NEW YORK — Norton Reamer, founder and former chief executive officer of United Asset Management Corp., Boston, has launched Asset Management Finance Corp., which will offer new avenues of financing for investment management firms.
Backed by National Bank Financial Inc., Montreal, the new firm will provide structured financing to investment firms that need money, Mr. Reamer said in an interview. He is chief executive officer and president of New York-based AMF.
"What's different is that we will be revenue-sharing, not acquiring. We will do financings of money management firms that allow them to retain their independence. No one else has done that before," Mr. Reamer said.
The financing could translate to a variety of strategies. The financing could be used for a spinoff, to get liquidity or to transfer ownership to the next generation, and that could be done in stages. AMF will work only with established companies, not startups, he said.
In return for the money it advances to an investment manager, AMF will receive a percentage of gross top line revenue. The range will be from 10% to 25%, but could be more or less depending on the specific agreements, Mr. Reamer said. "These will be expiring interests, which could run seven to 10 years or longer, again depending on the contract."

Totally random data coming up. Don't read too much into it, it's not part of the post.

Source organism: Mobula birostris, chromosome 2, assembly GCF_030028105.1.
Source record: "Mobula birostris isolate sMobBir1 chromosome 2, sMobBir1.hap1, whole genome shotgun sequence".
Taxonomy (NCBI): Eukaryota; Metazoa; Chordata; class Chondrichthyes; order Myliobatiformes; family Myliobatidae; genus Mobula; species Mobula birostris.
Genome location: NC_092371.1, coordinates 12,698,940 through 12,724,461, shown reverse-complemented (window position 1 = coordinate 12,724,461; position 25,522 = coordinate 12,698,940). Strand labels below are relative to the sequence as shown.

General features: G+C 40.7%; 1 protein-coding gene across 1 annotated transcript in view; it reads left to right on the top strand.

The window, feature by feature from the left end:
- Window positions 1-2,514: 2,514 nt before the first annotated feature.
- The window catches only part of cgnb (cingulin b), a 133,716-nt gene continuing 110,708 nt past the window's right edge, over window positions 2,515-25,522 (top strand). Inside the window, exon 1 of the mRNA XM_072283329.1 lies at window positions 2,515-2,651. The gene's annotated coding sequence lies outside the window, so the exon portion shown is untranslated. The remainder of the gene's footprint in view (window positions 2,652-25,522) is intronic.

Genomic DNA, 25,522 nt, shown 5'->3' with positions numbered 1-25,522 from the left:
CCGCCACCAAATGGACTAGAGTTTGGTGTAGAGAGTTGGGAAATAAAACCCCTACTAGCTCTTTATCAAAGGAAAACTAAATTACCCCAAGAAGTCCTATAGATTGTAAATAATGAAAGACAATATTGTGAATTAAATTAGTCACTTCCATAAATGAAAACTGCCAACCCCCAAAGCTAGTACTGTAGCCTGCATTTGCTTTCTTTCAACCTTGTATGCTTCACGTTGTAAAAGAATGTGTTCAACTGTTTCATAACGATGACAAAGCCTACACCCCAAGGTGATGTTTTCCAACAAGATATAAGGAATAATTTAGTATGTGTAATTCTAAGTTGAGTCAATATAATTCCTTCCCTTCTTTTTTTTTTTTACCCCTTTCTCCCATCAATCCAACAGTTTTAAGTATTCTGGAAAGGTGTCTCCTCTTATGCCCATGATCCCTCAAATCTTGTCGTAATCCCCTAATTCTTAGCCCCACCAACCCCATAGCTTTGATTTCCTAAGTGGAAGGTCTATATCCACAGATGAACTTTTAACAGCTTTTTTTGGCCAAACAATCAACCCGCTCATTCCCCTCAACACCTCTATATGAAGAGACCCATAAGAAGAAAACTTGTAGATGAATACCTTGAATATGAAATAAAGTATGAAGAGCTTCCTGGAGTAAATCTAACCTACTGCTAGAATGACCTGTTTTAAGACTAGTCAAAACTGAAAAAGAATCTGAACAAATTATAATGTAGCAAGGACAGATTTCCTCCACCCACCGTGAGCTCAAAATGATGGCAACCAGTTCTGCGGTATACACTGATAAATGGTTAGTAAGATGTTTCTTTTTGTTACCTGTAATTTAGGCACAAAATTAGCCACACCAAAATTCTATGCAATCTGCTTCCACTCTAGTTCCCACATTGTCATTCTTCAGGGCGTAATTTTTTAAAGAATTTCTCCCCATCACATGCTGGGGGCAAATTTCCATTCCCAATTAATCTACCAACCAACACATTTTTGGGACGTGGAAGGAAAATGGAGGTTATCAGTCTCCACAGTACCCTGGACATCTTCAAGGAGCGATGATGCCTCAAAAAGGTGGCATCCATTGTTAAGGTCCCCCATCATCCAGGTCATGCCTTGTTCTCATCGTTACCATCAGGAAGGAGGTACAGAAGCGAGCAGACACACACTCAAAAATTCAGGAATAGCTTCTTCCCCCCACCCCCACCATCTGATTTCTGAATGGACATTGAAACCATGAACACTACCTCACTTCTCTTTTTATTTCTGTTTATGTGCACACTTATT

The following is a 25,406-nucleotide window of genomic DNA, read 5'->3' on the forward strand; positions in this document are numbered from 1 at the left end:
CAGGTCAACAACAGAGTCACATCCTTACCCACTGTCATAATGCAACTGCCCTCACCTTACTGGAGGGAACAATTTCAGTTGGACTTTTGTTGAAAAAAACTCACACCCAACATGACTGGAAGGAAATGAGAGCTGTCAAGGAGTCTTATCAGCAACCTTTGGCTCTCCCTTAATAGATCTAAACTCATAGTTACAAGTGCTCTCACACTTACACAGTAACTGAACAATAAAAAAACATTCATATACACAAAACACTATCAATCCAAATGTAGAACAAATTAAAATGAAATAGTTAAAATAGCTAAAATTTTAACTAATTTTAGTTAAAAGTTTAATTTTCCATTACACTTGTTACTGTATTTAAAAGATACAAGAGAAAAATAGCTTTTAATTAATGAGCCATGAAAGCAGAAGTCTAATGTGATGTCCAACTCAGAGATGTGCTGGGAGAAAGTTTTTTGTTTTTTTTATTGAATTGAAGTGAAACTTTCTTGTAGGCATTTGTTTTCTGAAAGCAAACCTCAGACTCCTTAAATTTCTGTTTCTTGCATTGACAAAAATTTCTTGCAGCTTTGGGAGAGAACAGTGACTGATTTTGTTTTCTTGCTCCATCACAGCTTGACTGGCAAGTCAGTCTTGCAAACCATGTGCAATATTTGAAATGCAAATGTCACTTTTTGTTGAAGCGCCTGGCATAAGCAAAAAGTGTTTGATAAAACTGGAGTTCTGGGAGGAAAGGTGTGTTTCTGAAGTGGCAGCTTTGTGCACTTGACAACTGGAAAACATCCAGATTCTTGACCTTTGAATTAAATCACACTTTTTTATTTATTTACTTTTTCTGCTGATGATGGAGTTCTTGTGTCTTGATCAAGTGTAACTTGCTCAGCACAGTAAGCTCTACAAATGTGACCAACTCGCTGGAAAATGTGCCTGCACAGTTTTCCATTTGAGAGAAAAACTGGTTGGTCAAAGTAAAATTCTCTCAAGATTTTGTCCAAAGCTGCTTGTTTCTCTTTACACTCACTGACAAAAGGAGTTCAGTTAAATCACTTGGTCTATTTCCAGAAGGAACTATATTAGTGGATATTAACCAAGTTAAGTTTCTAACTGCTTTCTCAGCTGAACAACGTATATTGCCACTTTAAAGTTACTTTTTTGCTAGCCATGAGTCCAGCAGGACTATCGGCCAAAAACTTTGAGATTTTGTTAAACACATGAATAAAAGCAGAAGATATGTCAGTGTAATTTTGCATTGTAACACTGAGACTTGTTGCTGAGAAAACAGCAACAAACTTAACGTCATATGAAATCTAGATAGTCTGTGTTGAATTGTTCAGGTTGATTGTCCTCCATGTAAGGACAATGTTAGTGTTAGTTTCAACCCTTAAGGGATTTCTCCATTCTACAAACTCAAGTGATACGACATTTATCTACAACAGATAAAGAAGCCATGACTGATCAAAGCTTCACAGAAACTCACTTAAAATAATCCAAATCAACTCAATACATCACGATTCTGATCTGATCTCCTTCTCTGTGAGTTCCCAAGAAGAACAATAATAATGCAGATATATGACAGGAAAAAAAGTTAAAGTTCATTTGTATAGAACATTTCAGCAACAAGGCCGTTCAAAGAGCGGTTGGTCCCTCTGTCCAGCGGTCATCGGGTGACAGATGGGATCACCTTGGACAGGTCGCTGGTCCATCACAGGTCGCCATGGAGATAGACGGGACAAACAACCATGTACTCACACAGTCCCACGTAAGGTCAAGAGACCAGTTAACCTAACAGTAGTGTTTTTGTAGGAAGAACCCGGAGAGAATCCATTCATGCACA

AMF is a sister company of Putnam Lovell, another subsidiary of National Bank Financial. Most of AMF's seven employees (not including Mr. Reamer) come from Putnam Lovell's client finance group, including Rob Jakacki, who will be senior vice president in charge of structured finance and underwriting, and Barry Klayman, who will be a senior vice president in charge of operations. Putnam Lovell will close its client finance unit to new clients.
Investment management consultant Bruce Bockelman, managing director at Bockelman Parkhill Group, Naperville, Ill., said AMF could be a successful model if it helps firms to grow.
"It's always best for investment firms to leave the ownership with the employees, because it gives them incentives. But one of the problems with the UAM model was that a number of its affiliates wanted equity, but didn't do anything to grow their businesses once they got it. This new model sounds like another way of allowing people to cash out of their business while retaining ownership, but it doesn't solve the problem of how they're going to grow," Mr. Bockelman said.
Gregg Buckalew, senior, vice president at Clark Consulting Partners, Atlanta, was a little more cautious. "The distribution channels for money manager products have narrowed, making it riskier than ever to operate as an independent money manager," Mr. Buckalew said. "As a consultant, I hope the new company succeeds because we need to retain all the independent firms we can get.
"I think the trends of the business work against it, though, because the trend has been toward consolidation.
"However, given that Norton Reamer is president and CEO, there's probably no one else who would know better than he how to structure this kind of program. You couldn't find anyone else who knows more than he does about what to do and what not to do, having learned from his successes and his failures."